In every major city, there are neighbourhoods full of old-style, poorer 'traditional' housing, now re-evaluated, then probably or hopefully, appreciated once more.
In Northern cities, it's the terraces: street full of reconfigured two-up, two down homes. In Scotland meanwhile, it's the tenements. Many of both types of these old homes were demolished – regarded as hovels, since they were considered and designated remorseless incubators of disease and poverty, perhaps with justification. In some places, like the bizarre ‘Pepperpot Park’ in Eccles, they were remade.
Before that, Manchester lost the Georgian slums of Hulme, which were covered with newbuild flats on top of demolished sixties monstrosities, while Glasgow destroyed the largely unmourned Gorbals, celebrated for a sense of community, but universally demonised for overcrowding etc.
Remaining tenements are now considered to be quite desirable. The best examples, like the ‘Greek’ Thomson flats in Cessnock are lovely. I've been told by architects that the reason they are still standing is simply that are very hard to knock down, because they were so well-built and sturdy.
Tenements are far from perfect. In fact they are often problematic. Firstly because when first built, they lacked bathrooms, meaning that several flats (they would never be called apartments) would share an outside toilet, while washing facilities for both human bodies and their clothes were communal, in 'steamies' and bathhouses. Sometimes, the concept or memory of joyous community masks a lack of dignity, with no privacy.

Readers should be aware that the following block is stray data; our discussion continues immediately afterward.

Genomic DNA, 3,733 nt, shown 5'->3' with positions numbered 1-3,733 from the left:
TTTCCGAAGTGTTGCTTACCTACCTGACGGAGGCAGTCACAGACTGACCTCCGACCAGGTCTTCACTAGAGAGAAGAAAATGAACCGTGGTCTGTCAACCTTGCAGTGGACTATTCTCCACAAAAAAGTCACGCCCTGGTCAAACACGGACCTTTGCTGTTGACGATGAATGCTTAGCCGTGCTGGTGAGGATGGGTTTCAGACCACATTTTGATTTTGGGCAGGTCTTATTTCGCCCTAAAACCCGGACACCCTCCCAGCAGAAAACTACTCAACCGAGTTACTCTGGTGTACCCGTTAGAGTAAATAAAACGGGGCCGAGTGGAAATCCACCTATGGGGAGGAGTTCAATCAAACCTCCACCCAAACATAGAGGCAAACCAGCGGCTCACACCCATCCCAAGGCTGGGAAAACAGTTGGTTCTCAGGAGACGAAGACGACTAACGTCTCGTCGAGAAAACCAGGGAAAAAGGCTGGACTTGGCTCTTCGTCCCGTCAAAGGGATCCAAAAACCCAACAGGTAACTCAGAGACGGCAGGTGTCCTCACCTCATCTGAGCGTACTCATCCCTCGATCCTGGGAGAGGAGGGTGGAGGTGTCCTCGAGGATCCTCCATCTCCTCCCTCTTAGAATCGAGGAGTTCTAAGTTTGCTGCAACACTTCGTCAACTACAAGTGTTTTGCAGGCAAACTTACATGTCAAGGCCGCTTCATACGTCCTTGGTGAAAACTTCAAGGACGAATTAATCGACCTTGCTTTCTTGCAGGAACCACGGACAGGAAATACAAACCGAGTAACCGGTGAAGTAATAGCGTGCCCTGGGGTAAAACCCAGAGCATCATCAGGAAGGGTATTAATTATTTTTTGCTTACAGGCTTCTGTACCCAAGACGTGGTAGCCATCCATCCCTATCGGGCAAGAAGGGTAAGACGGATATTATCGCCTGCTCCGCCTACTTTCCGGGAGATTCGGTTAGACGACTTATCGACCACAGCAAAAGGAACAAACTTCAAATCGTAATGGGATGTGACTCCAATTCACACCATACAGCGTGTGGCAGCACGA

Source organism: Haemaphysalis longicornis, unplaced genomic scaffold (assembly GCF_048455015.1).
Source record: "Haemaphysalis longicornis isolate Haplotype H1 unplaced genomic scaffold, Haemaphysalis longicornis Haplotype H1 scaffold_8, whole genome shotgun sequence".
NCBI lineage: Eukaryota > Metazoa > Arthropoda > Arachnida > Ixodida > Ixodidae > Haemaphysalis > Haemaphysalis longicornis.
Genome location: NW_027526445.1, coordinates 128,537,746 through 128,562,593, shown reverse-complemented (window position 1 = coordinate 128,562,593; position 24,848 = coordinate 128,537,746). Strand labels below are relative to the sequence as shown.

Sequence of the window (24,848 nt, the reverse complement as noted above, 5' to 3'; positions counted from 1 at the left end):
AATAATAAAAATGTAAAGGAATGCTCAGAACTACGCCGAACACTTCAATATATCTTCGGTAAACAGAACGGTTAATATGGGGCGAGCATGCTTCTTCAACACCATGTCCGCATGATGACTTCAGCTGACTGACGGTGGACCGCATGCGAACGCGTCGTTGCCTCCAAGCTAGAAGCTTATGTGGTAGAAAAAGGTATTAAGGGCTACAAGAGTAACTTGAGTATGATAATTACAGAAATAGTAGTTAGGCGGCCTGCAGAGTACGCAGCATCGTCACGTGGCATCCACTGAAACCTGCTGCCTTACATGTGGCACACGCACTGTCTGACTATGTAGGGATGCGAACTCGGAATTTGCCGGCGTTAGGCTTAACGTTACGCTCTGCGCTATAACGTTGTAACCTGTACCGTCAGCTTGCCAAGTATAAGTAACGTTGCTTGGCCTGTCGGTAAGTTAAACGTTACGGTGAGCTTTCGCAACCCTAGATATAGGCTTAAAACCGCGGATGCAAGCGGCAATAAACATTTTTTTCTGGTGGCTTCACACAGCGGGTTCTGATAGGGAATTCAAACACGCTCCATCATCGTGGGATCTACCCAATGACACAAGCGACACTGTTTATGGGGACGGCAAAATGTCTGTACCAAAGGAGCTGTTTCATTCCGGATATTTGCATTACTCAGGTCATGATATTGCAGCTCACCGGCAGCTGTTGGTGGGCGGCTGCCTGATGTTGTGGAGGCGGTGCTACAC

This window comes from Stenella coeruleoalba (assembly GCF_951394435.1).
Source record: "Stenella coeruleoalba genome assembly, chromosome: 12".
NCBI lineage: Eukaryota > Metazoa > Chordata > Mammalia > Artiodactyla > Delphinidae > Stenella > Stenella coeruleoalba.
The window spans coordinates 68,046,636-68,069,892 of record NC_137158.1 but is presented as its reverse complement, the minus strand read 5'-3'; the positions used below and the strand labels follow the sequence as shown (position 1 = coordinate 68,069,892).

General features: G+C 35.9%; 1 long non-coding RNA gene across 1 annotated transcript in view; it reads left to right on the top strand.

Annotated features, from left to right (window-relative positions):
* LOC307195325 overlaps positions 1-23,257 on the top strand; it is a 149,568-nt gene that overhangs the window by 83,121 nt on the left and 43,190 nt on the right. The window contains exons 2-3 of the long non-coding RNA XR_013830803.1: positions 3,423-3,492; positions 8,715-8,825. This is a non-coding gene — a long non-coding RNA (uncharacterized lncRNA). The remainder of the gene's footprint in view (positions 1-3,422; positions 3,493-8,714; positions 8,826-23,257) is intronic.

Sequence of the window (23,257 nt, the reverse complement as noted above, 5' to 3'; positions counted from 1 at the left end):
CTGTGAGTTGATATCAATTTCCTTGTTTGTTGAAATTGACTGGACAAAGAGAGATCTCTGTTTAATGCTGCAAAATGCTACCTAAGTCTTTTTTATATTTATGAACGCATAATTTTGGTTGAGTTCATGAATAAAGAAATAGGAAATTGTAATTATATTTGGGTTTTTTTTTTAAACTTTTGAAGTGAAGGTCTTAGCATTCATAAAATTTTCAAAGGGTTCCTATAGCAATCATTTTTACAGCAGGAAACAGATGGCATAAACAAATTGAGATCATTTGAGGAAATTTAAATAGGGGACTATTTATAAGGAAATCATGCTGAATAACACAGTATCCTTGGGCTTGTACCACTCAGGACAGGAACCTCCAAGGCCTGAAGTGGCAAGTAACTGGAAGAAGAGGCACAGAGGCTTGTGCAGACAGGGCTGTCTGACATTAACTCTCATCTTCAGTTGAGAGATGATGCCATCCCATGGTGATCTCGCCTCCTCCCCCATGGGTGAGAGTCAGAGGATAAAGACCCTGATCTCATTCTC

Updated, renovated tenements often have bathrooms placed in what were once cupboards, box-rooms or larders, none of which were designed to vent steam and condensation. The proportions of the newly valued homes might seem generous now, but remember this: visitors, socially minded commentators and charities used to wonder why children always played outside, and blamed parental neglect. The real reason was a large, possibly multi-generational family squeezed and huddled sleeping in 'end tenements.'
The kitchen was the warmest room in the house. Indeed, in some examples it was the only room in the house. Many featured a now illegal niche, which contained, next to the range, a double-bed, where everyone would sleep, well - those not sleeping on the floor, or wherever they could squeeze. That’s one whole family in one bed. Now – that’s actual squalor. This meant bedding next to an open fire, with all that entailed: it was a hazard, and deaths were commonplace.
Glasgow's People's Palace shows an end tenement on permanent display. It's truly sobering to see where people lived, slept, ate, cooked, reproduced somehow and died - all in one tiny, airless room, complete with a chamber pot. There was little dignity, scant room to for privacy, and malnourished occupants would have dreamed of living in a lovely, lofty, airy mansion flat, where they could study, eat, sleep separately and breathe.
These days, no end terraces remain, and all tenements have been refurbished or demolished. Tenements can be cold and hard to insulate, but are still desirable. Please remember this: they now house one or two people, not an entire large family.